Q - Why have you decided to leave the company?
Q - Have you shared your concerns with anyone in the company before deciding to leave? How did they respond?
Q - Was a single event responsible for your decision to leave?
Q - What does the new company offer that encouraged you to accept their offer and leave this company?
Q - What do you value about the company?
Q - What did you dislike about the company?
Q - The quality of supervision is essential to most people at work. How was your relationship with your manager?
Q - What could your supervisor do to improve their management style and skill?
Q - What are your views about management and leadership, in general, in the company?
Q - What did you like most about your job?
Q - What did you dislike about your job? What would you change about your job?
Q - Do you feel you had the resources and support necessary to accomplish your job? If not, what was missing?
Q - We try to be an employee-oriented company where employees experience positive morale and motivation. What is your experience of employee morale and motivation in the company?
Q - Were your job responsibilities correctly characterised during the interview and orientation?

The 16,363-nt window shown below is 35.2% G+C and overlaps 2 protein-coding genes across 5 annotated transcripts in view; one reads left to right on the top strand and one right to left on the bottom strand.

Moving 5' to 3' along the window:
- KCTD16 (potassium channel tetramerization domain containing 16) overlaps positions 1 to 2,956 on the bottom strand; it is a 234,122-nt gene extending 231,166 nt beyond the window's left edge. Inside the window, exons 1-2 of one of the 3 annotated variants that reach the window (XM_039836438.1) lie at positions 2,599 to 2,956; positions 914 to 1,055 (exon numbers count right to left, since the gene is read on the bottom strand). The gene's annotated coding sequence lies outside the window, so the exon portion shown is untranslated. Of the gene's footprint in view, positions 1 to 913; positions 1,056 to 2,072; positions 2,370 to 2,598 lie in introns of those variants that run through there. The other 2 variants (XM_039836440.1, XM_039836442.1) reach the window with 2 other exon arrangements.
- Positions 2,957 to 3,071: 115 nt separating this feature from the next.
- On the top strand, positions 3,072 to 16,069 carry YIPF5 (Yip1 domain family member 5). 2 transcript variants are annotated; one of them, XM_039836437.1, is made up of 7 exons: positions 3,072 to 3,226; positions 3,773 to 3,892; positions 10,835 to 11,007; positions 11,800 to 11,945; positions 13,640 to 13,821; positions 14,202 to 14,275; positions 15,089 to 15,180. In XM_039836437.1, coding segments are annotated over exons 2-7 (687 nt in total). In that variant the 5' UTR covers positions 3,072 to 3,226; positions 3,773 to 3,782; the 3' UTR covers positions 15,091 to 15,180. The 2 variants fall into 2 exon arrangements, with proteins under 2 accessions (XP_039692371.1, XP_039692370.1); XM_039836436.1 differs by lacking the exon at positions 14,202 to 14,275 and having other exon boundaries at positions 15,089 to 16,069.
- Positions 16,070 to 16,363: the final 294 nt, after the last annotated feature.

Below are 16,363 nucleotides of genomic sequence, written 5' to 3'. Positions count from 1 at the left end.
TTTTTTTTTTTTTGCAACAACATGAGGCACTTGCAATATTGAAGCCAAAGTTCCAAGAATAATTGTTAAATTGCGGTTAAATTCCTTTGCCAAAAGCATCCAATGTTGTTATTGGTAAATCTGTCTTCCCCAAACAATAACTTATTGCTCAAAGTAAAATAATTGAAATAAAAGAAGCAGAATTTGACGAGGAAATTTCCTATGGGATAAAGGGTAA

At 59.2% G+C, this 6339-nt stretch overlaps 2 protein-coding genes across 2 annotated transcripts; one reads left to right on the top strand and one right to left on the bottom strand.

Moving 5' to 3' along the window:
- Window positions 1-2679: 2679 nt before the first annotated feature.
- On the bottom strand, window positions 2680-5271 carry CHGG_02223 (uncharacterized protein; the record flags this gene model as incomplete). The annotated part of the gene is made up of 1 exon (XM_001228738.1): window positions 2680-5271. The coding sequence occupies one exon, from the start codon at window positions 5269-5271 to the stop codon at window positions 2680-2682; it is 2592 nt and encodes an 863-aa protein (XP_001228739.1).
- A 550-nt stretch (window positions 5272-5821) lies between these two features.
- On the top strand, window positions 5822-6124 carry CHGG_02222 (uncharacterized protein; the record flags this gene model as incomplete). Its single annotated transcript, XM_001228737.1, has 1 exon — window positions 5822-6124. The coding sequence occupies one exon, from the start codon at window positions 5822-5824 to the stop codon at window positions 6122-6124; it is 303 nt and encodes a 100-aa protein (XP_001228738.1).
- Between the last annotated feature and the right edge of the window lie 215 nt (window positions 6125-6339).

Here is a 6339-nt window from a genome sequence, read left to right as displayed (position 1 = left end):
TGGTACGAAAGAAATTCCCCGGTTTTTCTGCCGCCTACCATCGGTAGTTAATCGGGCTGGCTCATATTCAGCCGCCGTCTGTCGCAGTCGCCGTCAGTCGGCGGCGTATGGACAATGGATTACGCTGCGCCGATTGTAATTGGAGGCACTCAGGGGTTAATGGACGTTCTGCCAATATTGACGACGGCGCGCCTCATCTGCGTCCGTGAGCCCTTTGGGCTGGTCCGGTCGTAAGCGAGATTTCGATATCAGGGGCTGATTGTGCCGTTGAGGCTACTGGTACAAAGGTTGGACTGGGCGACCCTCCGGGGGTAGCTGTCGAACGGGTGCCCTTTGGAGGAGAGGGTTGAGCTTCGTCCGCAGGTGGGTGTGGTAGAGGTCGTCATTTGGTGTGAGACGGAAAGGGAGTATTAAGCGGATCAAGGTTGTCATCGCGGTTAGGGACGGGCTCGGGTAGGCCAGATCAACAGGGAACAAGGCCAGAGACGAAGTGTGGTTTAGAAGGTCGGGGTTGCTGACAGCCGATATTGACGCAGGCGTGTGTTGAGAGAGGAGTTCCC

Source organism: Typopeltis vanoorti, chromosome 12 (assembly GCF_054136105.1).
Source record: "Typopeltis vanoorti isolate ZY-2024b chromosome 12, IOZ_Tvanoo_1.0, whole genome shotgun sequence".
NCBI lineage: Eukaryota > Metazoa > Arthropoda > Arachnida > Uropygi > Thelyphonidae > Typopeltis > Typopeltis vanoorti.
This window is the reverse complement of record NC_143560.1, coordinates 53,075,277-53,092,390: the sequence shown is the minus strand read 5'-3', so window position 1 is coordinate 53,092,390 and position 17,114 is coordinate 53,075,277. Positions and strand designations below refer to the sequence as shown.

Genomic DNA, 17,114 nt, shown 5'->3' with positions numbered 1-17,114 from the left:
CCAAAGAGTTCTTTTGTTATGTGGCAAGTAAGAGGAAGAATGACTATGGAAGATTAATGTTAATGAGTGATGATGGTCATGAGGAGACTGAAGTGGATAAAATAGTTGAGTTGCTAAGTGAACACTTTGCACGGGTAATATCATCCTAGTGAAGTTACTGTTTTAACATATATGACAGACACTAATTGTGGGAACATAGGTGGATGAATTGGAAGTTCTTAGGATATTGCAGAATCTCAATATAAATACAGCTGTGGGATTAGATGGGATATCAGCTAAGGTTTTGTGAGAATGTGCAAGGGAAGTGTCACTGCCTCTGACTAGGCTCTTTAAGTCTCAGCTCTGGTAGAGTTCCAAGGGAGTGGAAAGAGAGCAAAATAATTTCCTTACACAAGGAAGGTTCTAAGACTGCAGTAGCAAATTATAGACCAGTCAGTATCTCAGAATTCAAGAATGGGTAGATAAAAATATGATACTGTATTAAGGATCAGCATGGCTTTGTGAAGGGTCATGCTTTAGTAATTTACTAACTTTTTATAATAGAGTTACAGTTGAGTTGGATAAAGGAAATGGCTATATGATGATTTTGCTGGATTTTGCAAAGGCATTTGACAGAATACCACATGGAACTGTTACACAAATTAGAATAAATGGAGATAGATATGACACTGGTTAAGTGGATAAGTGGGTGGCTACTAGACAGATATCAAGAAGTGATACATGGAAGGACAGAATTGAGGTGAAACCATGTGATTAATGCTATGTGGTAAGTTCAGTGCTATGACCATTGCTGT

Q - Did you have clear goals and know what was expected of you in your job?
Q - Did you receive adequate feedback about your performance day-to-day and in the performance development planning process?
Q - Did you clearly understand and feel a part of the accomplishment of the company mission and goals?
Q - Describe your experience of the company's commitment to quality and customer service.
Q - Did the company management care about you and help you accomplish your personal and professional development and career goals?
Q - What would you recommend to help us create a better workplace?
Q - Do the policies and procedures of the company help create a well-managed, consistent, and fair workplace in which expectations are clearly defined?
Q - Describe the qualities and characteristics of the person most likely to succeed in this company.
Q - What are the essential qualities and skills we should seek in your replacement?
Q - Do you have any recommendations regarding our compensation, benefits and other reward and recognition efforts?
Q - What would make you consider working for this company again in the future?
Q - Would you recommend the company as an excellent workplace for your friends and family?
Q - Can you offer any other comments that will enable us to understand why you are leaving, how we can improve, and what we can do to become a better company?
The exit interview with an exiting employee is a fantastic opportunity to get an unbiased perceptive on what is going well and what needs to be improved in the business.
Sure, you will need to filter fact from fiction with what you're told by exiting employees. Still, exit interviews provide a rich source of information for your organisational improvement.
CEO/Founder @ RosterElf